I always find questions like this puzzling. Like, what is the harm of attempting the coda and failing? It’s not a life or death situation. If you try it and can’t do it, you’ve probably still gained something. There is no consequence of trying to play something and failing.
Of course it's not life or death but OTOH one has spent a lot of time and still cannot perform the piece. One cannot even play it for oneself unless one is satisfied with a substandard performance. One has certainly gained something but I think the important question is if one would have gained a lot more studying a piece one could complete to an acceptable level.

Re: Chopin Ballade 4
22138 #2984104 05/26/20 10:26 AM
Joined: Oct 2012
Posts: 1,008
D
1000 Post Club Member
Offline
1000 Post Club Member
D
Joined: Oct 2012
Posts: 1,008
Start working on it. It's not like your first go around with a piece like this is going to be your final word on it. Even if it's not perfect, it doesn't matter. You come back to it in a year or two or ten and refine it.

Re: Chopin Ballade 4
DanS #2984158 05/26/20 12:21 PM
Joined: May 2019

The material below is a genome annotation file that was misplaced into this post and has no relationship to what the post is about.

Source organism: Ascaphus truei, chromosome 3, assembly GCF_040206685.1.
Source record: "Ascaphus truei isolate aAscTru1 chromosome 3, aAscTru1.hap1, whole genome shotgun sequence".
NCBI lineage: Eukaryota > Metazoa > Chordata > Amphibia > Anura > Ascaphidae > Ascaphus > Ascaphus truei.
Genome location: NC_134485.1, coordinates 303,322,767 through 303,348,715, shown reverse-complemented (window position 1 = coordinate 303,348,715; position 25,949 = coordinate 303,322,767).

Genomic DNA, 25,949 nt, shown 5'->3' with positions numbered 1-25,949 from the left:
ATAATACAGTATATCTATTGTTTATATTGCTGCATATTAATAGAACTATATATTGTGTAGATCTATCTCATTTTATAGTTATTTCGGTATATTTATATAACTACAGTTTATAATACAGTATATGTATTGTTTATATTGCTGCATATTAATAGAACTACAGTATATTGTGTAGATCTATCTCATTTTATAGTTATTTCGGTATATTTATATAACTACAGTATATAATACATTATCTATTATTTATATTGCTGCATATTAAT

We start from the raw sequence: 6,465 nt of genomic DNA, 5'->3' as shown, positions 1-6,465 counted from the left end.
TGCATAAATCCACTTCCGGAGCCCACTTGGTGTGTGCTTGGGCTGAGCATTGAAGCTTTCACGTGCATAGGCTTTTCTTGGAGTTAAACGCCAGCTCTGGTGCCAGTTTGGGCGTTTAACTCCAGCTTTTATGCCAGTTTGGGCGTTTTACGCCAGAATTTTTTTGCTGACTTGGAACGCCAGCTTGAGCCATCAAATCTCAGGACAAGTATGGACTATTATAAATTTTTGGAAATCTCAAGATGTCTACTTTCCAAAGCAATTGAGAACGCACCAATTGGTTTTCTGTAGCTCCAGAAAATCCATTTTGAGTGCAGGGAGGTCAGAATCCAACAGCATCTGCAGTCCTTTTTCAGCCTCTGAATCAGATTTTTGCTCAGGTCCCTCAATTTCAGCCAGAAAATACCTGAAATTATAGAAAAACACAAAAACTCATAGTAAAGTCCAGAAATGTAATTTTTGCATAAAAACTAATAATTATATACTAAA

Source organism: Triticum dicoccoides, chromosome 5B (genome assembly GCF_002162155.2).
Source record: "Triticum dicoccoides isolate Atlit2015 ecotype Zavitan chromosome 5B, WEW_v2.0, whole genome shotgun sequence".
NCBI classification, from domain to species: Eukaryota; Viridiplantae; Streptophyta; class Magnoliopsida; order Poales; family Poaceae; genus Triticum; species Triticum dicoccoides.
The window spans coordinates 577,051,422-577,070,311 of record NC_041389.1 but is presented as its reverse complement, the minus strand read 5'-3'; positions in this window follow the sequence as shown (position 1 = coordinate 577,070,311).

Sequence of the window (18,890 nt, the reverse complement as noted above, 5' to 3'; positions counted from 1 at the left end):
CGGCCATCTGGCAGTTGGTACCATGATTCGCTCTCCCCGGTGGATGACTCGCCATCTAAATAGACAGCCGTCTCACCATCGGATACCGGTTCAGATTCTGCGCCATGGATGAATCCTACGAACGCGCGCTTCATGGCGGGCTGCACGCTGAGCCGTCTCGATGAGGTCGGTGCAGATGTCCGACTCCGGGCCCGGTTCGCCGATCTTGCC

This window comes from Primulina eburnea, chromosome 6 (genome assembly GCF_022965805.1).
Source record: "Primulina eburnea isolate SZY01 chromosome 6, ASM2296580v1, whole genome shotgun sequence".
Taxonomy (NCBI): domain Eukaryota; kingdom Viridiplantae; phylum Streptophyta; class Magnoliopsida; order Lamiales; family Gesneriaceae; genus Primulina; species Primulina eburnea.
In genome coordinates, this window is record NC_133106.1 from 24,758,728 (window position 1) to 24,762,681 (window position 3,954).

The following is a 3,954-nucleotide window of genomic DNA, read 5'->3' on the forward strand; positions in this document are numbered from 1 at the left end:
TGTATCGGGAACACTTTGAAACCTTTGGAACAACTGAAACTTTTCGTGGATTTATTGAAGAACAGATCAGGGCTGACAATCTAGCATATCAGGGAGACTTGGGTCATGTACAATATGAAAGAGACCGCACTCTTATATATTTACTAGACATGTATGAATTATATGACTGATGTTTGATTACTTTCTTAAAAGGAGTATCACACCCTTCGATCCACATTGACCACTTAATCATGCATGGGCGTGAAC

Posts: 37
L
Full Member
Offline
Full Member
L
Joined: May 2019
Posts: 37
This is what I’ve done with the first ballade. I started it as a teenager and played it absolutely horribly to no one other than myself and my teacher, and over the years picked it up again here and there. I think around the third time of asking I was able to play the whole thing to a pretty good level (Coda included).

It doesn’t matter if it’s not perfect or below tempo, as you can come back to it later if needs be after having practiced other things (e.g. struggling with the arpeggios of the coda? Study op 25 no 12 for a bit and then they work like magic, etc etc).

This isn’t to say study other things for the sake of learning the ballade - study them for whatever reason it may be and you’ll find that after leaving it rest for a bit after having worked hard at it for a few months and it’ll become easier and easier.